Archive | January 2013

The Nail in the Coffin?

Tonight we learnt that HMV, a mainstay of the UK high street has gone into administration. I am not someone who usually takes an interest in business, and I try as much as possible to steer clear of economics, because I know very little on the subject. This one has actually filled me with sorrow and raised my blood pressure in the process.

I am sad partly because it means I cannot just browse the shelves and pick up a CD, DVD or video game on a whim anymore. Remember that feeling you used to get after buying something new and the anguish of having to wait half an hour before you could get home, rip off the cellophane, get a whiff of that ‘new thing’ smell and stick in in the appropriate device? The next generation will never have that if HMV goes under.

I’ll even miss these little bastards.

Whilst I recognise that HMV led to the downfall of the independent record store, the fact that it is now on the brink itself represents a far bigger tragedy. The internet has finally succeeded in ruining music. In recent years, the lack of interest in physical copies of records has helped destroy the concept of the ‘album’. This has been enforced by the internet’s constant reminder that music should come in 3 minute, instantly downloaded, 79p (or free if you know where to look), streaming, easily digestible chunks. People only release albums so that they can later re-release it with 3 extra tracks tacked on the back of it, each featuring Nicki Minaj, Kanye West or Skrillex remixes. We live in a world obsessed with fast food, and whoever calls the shots in the music business has decided that music needs to go the way of the hamburger. When was the last time somebody released a concept album, or an album that contained 4 tracks, each clocking in at ten minutes long? If you did that now iTunes would laugh at you all the way to the bank as they paid you about 90p.

It’ll never work…

The internet was the death knell for the record store, where people could discover something new or something old and obscure without having it forced down their throats. I understand that HMV didn’t exactly help, but the fall of HMV marks the end of the final stand of the high street record store, and that is a very sad thing indeed. The internet is the only option.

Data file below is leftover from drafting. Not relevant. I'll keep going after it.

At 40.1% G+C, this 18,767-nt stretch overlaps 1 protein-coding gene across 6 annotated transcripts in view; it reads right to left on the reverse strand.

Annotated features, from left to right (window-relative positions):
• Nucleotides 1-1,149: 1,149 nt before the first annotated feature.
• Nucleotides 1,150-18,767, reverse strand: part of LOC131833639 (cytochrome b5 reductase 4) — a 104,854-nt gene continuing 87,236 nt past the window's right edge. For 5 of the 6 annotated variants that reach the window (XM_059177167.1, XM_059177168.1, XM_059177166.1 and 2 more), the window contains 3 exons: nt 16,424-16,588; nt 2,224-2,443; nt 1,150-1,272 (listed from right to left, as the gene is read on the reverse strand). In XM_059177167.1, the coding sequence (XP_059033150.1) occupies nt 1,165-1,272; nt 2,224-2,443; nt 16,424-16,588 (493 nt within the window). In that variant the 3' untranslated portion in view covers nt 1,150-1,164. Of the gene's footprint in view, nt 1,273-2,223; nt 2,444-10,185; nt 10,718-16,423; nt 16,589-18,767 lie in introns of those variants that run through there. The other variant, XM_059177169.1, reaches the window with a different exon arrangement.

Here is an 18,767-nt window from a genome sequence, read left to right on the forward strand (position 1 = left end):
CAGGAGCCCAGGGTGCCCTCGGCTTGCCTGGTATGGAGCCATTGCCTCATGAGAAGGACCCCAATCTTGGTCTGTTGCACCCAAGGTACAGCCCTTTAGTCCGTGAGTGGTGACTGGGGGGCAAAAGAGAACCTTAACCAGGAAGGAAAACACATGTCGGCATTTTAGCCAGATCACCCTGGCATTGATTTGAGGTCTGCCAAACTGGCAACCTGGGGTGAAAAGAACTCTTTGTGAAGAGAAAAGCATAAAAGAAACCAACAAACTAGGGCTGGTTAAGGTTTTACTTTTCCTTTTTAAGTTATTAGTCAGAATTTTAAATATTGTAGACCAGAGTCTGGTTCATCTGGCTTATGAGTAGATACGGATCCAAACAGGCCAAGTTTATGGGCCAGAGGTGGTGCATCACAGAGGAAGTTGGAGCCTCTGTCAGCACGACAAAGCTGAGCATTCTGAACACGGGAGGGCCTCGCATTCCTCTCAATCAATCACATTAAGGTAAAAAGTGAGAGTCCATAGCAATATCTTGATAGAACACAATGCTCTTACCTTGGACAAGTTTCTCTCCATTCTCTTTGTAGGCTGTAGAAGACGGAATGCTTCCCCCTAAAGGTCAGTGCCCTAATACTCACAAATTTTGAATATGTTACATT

We are now hapless to the designs of Apple, Amazon and the other faceless online conglomerates. Before you accuse me of being anti-capitalist or anti-consumerist; I have no qualms with these companies making money. I have a problem with the way they devalue art. People forget that music is an art form. Commercialisation of music has got progressively worse since the 1950s, but we’ve always had the option of ignoring the promotions thrust before our eyes of who they want us to buy, and just picking up a record and saying ‘cool, only David Byrne would think of putting that on an album cover’.

If you do one thing today, listen to this.

Of course, people still have a choice. Independent artists actually have a lot more exposure due to things like Soundcloud and Youtube. There is potential there. The problem is, the executives know this too. That’s why they’ve bought out these sites.That’s why the biggest videos on there are childish showers of faecal matter like ‘Gangnam Style’ and ‘Baby’ by the iTunes poster-child, Justin Bieber. They’ve found ways to manipulate everything.

I love pop music. I’m not afraid to say that I am a sucker for a catchy hook as much as the next person. I don’t only own albums of one genre or one era, or only listen to music that failed to reach the top 40. There has always been commercial pop music. But now, it is not even written for the passion of music. It is written purely as a means to an end; the almighty dollar. It speaks volumes that the biggest paid ‘musician’ of 2012 was Dr Dre. How did he make his money? I don’t remember him finally dropping the follow-up to ‘2001’. He made his money by endorsing headphones. Where is the real music? It’s out there, but it’s becoming harder and harder to find.

Sure, we have social media for people to use to promote their bands but all the internet has really done is make it easy to steal people’s work. Why should artists bust a gut to make a great piece of music when it just gets put on a torrent site somewhere or buried under all the crap that Apple wants us to buy?

People may call me old-fashioned, but it is no coincidence that album and single sales have deteriorated rapidly since the advent of the online music retailer. The online music retailer that only cares to line its own pockets, rather than promote or pay the artist. Tonight, the music industry was dealt a massive blow. I don’t propose to know the solution, but somebody is going to have to rethink the way music is distributed digitally if we are ever going to restore some pride to the lost art of music.